When Alfred Crosby published The Columbian Exchange in 1972, his concise, catchy title quickly became part of the language.
And although much of Crosby’s book had more to do with disease than food, the idea that the encounter between the Old World and the New was a pivotal, perhaps the pivotal turning point in world food history became part of common wisdom.
I have two related reservations about that common wisdom. First, I think the exchange of plants and animals was part of a long standing historical pattern. And second, I suggest it was unusual in that the the way the new plants and animals on both sides of the Atlantic were used for food was strikingly inept compared to the historical pattern.
Today point one.
The early movements of plants and animals go back way before written history to at least the beginning of farming, quite probably way before that.
There was, for example, the massive spread of barley, wheat, sheep, goats, cattle and pigs, a package that by the first written records had been shunted from the Middle East to the Atlantic, northern China (most of the package), and northern India.
There were plantains (eating bananas) that managed to get from Southeast Asia to West Africa.
There was a package of taro and coconut, pigs and dogs that managed to get from Southeast Asia to Hawaii in the north Pacific.
Then there was the spread of alfalfa from Iran to China in one direction and Europe in the other. The massive expansion of rice from Southeast Asia to Persia to the Mediterranean. Of millets and sorghum all over the place. Of chicken from South East Asia across Afroeurasia. Of rabbits from North Africa to Scotland. Not to mention lots of fruits and vegetables, and sugar cane, one of the big .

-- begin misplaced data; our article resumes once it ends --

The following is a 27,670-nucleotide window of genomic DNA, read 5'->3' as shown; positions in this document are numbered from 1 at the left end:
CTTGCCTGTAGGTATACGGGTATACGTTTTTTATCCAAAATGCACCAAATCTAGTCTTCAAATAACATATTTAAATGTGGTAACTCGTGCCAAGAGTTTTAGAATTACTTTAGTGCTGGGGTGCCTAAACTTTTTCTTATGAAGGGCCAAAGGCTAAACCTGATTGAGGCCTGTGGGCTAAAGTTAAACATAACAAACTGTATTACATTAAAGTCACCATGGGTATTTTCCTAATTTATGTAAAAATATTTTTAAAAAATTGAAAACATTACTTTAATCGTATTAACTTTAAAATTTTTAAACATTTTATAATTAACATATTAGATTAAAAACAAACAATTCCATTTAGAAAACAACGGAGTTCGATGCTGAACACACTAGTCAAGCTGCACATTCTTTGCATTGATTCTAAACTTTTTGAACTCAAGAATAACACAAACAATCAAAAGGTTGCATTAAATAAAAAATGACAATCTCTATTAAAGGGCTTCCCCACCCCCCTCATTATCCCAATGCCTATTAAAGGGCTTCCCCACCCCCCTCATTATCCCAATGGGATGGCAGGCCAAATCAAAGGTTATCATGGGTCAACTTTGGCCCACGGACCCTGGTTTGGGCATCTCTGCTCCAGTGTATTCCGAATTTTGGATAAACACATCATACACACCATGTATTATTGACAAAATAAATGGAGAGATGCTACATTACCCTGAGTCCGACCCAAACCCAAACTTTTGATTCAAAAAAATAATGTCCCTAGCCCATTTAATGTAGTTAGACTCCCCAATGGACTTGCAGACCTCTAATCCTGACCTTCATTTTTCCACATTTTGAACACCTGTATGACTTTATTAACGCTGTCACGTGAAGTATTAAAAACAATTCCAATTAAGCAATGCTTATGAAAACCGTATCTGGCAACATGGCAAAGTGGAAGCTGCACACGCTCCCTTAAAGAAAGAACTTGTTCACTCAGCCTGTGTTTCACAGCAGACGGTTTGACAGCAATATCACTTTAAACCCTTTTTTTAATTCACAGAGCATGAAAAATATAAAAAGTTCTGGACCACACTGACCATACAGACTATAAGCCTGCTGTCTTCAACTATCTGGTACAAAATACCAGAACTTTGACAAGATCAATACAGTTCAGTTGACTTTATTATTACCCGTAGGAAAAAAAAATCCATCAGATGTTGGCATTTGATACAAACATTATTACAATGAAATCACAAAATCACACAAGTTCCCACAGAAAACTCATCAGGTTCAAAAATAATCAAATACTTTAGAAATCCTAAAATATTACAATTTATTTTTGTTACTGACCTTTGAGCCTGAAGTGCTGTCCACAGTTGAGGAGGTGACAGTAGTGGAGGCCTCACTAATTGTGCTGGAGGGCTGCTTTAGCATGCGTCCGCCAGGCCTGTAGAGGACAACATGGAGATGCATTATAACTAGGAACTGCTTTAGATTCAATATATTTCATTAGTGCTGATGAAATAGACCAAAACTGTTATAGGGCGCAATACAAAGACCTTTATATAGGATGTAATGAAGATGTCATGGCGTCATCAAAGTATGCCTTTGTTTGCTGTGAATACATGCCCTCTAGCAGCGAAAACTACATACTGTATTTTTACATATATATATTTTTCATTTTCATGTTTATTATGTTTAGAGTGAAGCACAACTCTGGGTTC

Given this track record, the “Columbian Exchange” (interpreted as the movement of edible plants and animals) looks like more of the same rather than a radical break in our history.
Which gives me a chance to go on a bit about the word “reach” as in wheat, barley and sheep had “reached” northern China by the Shang Dynasty (say, 1000 BC). Given that in between eastern Turkey and northern China there is some of the most difficult and hostile territory on earth, “reach” seems to gloss over a good bit of human ingenuity and persistence.
Who chose those grains of barley and wheat? How far did they take them them? How many relays, how many generations did it take? or was it quick? And who grew and saved enough seed to have enough to make a viable crop? Who then disseminated it?
The point is that almost no one eats local food in the sense of food that is native to the place. Perhaps some people in the Fertile Crescent, or Southeast Asia, or central Mesoamerica. But most of us are the beneficiaries of millennia of acclimatization. As Auguste Hardy, the French scientist in change of the Algerian botanical garden in the nineteenth century put it “The whole of colonization is a vast deed of acclimatization.” And since humans have colonized the entire globe, they’ve done a massive job of acclimatization.